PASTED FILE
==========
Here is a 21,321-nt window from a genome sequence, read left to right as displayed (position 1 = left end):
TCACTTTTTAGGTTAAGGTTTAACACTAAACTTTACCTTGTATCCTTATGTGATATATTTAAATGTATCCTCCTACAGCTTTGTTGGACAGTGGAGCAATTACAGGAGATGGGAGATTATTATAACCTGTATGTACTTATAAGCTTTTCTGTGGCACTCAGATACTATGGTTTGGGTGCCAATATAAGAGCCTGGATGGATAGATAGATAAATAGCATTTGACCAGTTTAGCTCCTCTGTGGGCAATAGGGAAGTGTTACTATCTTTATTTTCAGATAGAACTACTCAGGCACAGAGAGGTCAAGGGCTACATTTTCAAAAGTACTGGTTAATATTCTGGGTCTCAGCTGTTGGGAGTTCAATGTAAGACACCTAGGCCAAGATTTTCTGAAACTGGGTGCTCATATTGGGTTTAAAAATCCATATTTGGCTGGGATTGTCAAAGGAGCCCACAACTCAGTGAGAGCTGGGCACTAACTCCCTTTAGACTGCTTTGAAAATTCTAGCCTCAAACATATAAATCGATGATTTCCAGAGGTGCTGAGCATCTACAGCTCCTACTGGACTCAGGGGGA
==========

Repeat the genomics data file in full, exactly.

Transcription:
Here is a 21,321-nt window from a genome sequence, read left to right as displayed (position 1 = left end):
TCACTTTTTAGGTTAAGGTTTAACACTAAACTTTACCTTGTATCCTTATGTGATATATTTAAATGTATCCTCCTACAGCTTTGTTGGACAGTGGAGCAATTACAGGAGATGGGAGATTATTATAACCTGTATGTACTTATAAGCTTTTCTGTGGCACTCAGATACTATGGTTTGGGTGCCAATATAAGAGCCTGGATGGATAGATAGATAAATAGCATTTGACCAGTTTAGCTCCTCTGTGGGCAATAGGGAAGTGTTACTATCTTTATTTTCAGATAGAACTACTCAGGCACAGAGAGGTCAAGGGCTACATTTTCAAAAGTACTGGTTAATATTCTGGGTCTCAGCTGTTGGGAGTTCAATGTAAGACACCTAGGCCAAGATTTTCTGAAACTGGGTGCTCATATTGGGTTTAAAAATCCATATTTGGCTGGGATTGTCAAAGGAGCCCACAACTCAGTGAGAGCTGGGCACTAACTCCCTTTAGACTGCTTTGAAAATTCTAGCCTCAAACATATAAATCGATGATTTCCAGAGGTGCTGAGCATCTACAGCTCCTACTGGACTCAGGGGGA